Sunday, March 26, 2023

Legislative Offices Reflect History and Culture of the Mountain State

Maya Angelou once wrote, “I long, as does every human being, to be at home wherever I find myself.” That sentiment is especially true in the halls of our State Capitol where 134 lawmakers currently find themselves in the middle of the annual 60-day legislative session.

With our lawmakers being required to spend so much time in Charleston, it’s only natural that their offices contain many personal and symbolic icons representing their home districts. A quick look inside just a few of these offices reveals an eclectic mix of items representing many different cultures, industries and universities from throughout West Virginia.

So come along through the halls with me and let’s see what we can find. As we walk through the offices of the House in the East Wing, and the Senate in the West Wing, we see many of the items from home that you would expect. We can see that most lawmakers have pictures of their families, relatives from years gone by, and even pictures of themselves with various figures from both state and national politics.

We quickly notice that homemade quilts are another typical decorative theme in the halls of the Capitol. They represent the hand-made craftsmanship that is so important to all of West Virginia and they can be found in many lawmakers’ offices and various committee rooms throughout the building.

However, as routine as those items might be, a little bit of exploring reveals some things that are interesting and extremely out of the ordinary. For instance, would you ever expect to open the door to one of your state lawmaker’s offices and come face to face with a stuffed bison head sporting a Marshall University hat?

Well, that’s precisely what happens when we walk into the delegate’s office from the 15th District. While the bison does, in part, represent the delegate’s affection for the major university in her district, it also references business in West Virginia, and specifically, the bison farm that she owns.

Fear not Mountaineer fans, it’s far from just a green and white theme in the Capitol. Come along down the hall to the office of the delegate from the 13th District and you will see a picture of Mountaineer Field proudly displayed. For those of you that straddle the fence between both of our state’s major universities, the Senator from Boone County is your man.

As we head across the way to visit him in the West Wing, we will find the Senator from the 7th District reaches across the aisle to both schools, proudly displaying both WVU and Marshall memorabilia in his office. Since we came all this way, history buffs would also be remiss not to check out his map of Boone County from 1911, as well as his pictures of various southern West Virginia coal camps from years gone by.

Staying on the Senate side, we wander into the Senator’s office from the 11th District and we immediately see a proud history of public service on display. This Senator is the fourth in a proud family of politicians, and he prominently displays his father, grandfather and great-grandfather on his wall. We also get a look at the Bible of his great-grandfather, who was a minister as well as a Senator. The Bible, which dates back to 1814, lists various family genealogies in the front and is the Bible that the Senator always uses when being sworn into office.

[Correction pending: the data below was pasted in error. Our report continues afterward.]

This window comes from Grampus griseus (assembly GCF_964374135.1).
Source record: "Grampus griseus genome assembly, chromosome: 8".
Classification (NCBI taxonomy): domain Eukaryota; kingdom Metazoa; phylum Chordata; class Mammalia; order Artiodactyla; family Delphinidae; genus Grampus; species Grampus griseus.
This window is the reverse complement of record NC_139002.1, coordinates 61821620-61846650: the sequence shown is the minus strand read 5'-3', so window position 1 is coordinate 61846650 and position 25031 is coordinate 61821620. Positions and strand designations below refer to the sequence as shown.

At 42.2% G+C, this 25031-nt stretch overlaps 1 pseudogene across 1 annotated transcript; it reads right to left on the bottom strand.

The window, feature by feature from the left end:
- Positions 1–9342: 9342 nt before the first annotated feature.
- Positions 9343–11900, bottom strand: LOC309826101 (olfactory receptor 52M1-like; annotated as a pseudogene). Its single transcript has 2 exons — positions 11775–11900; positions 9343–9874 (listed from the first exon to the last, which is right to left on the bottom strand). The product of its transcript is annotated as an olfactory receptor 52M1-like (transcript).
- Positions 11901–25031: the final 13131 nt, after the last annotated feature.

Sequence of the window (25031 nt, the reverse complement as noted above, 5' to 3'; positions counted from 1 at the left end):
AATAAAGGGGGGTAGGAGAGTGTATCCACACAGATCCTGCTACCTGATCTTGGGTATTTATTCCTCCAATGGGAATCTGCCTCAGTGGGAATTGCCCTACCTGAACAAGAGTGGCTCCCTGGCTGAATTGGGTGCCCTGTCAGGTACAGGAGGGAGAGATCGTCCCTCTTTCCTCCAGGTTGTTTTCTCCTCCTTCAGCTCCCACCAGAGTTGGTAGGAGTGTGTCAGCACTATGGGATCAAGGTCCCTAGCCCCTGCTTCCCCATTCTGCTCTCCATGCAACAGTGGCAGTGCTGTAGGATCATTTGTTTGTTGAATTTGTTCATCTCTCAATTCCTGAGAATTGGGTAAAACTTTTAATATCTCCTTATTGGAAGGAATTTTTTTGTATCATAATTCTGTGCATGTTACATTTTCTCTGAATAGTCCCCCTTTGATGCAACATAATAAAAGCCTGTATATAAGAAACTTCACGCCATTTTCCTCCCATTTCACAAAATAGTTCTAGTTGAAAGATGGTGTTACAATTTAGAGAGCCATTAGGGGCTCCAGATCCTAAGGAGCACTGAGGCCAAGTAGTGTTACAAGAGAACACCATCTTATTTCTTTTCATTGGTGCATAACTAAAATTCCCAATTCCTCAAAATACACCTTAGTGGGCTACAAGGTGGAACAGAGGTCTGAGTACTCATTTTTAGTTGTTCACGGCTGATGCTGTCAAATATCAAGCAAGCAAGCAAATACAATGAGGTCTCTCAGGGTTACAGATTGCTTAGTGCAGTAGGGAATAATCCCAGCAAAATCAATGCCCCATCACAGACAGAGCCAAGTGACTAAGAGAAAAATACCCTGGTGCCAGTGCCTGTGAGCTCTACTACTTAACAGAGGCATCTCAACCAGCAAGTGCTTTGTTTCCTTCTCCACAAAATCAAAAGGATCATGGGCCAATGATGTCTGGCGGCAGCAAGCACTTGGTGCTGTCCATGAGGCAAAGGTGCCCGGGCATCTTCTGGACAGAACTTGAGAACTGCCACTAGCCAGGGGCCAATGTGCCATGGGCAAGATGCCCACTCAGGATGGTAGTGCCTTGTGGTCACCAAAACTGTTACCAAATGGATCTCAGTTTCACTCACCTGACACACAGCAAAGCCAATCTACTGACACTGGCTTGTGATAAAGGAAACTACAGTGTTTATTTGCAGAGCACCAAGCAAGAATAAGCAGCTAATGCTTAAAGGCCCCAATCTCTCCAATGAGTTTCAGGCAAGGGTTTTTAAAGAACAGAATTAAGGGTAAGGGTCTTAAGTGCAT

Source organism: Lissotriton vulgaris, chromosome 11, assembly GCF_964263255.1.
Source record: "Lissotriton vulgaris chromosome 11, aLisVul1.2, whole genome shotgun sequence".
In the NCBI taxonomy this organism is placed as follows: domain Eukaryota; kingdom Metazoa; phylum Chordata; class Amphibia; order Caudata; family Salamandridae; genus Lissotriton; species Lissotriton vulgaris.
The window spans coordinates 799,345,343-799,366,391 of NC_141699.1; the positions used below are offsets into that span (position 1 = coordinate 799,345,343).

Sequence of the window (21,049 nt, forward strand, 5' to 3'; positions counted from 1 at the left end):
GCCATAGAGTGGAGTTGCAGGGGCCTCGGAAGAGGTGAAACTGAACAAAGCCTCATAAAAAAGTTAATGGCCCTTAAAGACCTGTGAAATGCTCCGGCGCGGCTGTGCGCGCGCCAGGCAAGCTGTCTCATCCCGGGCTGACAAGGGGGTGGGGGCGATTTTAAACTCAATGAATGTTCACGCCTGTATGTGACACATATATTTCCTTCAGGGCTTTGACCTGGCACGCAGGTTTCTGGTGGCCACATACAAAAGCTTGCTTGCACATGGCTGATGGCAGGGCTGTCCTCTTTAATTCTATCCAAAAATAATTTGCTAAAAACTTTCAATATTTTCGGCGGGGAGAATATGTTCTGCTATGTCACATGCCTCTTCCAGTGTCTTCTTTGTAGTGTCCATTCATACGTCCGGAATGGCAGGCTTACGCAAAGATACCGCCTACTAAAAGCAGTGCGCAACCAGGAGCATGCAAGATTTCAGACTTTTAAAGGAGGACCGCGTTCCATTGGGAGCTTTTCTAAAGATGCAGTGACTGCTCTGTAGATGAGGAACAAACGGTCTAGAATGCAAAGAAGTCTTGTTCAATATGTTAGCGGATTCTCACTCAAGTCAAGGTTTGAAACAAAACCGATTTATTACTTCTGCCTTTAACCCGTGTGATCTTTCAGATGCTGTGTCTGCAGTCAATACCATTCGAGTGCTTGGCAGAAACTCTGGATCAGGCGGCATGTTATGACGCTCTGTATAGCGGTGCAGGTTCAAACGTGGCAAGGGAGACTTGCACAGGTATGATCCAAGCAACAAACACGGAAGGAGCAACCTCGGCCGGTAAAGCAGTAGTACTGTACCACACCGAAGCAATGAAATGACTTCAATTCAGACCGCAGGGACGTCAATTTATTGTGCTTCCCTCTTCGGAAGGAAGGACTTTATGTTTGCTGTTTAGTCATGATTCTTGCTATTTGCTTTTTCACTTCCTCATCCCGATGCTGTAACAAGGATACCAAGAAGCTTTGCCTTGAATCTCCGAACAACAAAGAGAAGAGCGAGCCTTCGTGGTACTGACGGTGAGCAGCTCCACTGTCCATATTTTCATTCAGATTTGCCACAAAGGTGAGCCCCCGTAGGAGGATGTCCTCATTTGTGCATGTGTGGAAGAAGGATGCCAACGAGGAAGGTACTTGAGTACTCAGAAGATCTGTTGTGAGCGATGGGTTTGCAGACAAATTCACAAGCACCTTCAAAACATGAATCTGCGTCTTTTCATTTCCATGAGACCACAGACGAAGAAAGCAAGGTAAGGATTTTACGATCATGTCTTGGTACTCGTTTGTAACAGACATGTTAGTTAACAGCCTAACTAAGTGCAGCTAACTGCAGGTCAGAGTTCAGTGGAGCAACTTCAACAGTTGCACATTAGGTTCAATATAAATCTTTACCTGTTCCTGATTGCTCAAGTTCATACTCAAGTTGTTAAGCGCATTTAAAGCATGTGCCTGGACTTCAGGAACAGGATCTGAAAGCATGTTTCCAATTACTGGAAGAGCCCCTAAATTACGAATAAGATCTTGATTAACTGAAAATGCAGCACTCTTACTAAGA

We head over to the Senator’s office from Hancock County and we see pictures of his steel mill that used to employ up to 13,000 West Virginians. We also see a collection of hats on display from various unions, as well as a hat representing West Liberty College, located in his district. A quick walk across the hall to the Senator’s office from Jefferson County reveals pictures representing his love of trains and his support of that industry.

As we head back over to the East Wing on the House side, we see a picture of a racecar in the office of the Delegate from the 25th District. The car represents his love for stock car racing. A quick peek in the office of the Delegate from Hancock County shows an array of 1950s era pictures from his district.

A quick look inside the office of the freshman Delegate representing Taylor County shows us that many of the new delegates are still trying to arrange their office space to give them a reminder of home. We do however notice he has an award for driving nails displayed prominently.

As we head over to visit the delegate from the 29th District in Fayette County, you will see gorgeous pictures of Babcock and Hawks Nest State Parks displaying the beauty our state and this district has to offer. You will also notice a defibrillator, a pacemaker and EKGs, representing the delegate’s profession as an emergency physician.

We now find ourselves in the office of the delegate from the 43rd District in Marion County where we see various old mining photos from the Farmington mines. As our tour concludes in the office of the delegate from the 51st District in Morgan County, we see a fingerprint and footprint painted version of the American flag displayed on his wall. Childrens’ footprints make up the stripes in red, while their handprints make up the stars in blue.

There you have it. We saw an assortment of things on our brief tour, some ordinary and expected and some strange and curious. Regardless of the items on display, their meaning, and the industries, cultures, wildlife, parks and universities they represent, you can’t get past an overriding sense of home. Maya Angelou is right. Humans do long to be home wherever they find themselves and the items we have seen give these lawmakers a sense of home and family no matter how far they may be from their home districts.

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